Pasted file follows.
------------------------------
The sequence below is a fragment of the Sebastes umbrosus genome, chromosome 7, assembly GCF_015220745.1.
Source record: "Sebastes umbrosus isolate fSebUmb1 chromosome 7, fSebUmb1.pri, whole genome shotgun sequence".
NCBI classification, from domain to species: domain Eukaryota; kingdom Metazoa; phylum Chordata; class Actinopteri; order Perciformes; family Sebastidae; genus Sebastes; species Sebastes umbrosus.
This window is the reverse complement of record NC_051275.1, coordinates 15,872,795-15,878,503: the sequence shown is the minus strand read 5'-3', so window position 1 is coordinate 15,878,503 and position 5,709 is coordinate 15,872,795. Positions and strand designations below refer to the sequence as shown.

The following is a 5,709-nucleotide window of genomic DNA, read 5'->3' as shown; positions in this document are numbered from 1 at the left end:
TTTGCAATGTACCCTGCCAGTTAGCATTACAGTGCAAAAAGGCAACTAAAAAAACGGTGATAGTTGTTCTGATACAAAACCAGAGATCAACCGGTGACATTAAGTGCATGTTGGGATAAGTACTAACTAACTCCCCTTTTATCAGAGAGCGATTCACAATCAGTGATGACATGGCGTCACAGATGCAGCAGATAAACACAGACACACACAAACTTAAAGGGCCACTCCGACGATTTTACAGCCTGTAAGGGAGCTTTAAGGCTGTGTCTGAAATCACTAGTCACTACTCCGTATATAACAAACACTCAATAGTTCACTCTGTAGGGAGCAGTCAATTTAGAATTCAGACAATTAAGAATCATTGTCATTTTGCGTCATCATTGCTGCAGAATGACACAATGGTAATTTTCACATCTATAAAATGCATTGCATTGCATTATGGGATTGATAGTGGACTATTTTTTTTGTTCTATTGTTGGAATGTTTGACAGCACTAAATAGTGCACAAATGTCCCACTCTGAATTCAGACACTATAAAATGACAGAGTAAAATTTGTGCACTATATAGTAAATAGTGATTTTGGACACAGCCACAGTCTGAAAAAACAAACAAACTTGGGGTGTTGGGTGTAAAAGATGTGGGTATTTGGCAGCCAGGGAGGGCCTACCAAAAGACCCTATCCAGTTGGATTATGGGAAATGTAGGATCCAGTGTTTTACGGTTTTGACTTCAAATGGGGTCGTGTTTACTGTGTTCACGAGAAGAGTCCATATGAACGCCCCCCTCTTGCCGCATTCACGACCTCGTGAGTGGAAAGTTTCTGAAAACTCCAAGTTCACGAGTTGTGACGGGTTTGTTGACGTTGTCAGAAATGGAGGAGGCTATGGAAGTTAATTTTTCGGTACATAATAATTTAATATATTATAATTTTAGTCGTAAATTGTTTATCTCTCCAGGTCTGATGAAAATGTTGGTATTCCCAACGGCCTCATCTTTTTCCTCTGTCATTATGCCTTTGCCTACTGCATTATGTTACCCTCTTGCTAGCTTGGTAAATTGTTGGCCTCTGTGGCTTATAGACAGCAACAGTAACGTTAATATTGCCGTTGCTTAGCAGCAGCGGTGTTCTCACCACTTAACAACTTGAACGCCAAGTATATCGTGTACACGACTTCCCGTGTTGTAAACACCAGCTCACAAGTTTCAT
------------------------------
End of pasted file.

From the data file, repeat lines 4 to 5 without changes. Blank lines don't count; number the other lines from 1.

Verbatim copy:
This window is the reverse complement of record NC_051275.1, coordinates 15,872,795-15,878,503: the sequence shown is the minus strand read 5'-3', so window position 1 is coordinate 15,878,503 and position 5,709 is coordinate 15,872,795. Positions and strand designations below refer to the sequence as shown.

The following is a 5,709-nucleotide window of genomic DNA, read 5'->3' as shown; positions in this document are numbered from 1 at the left end: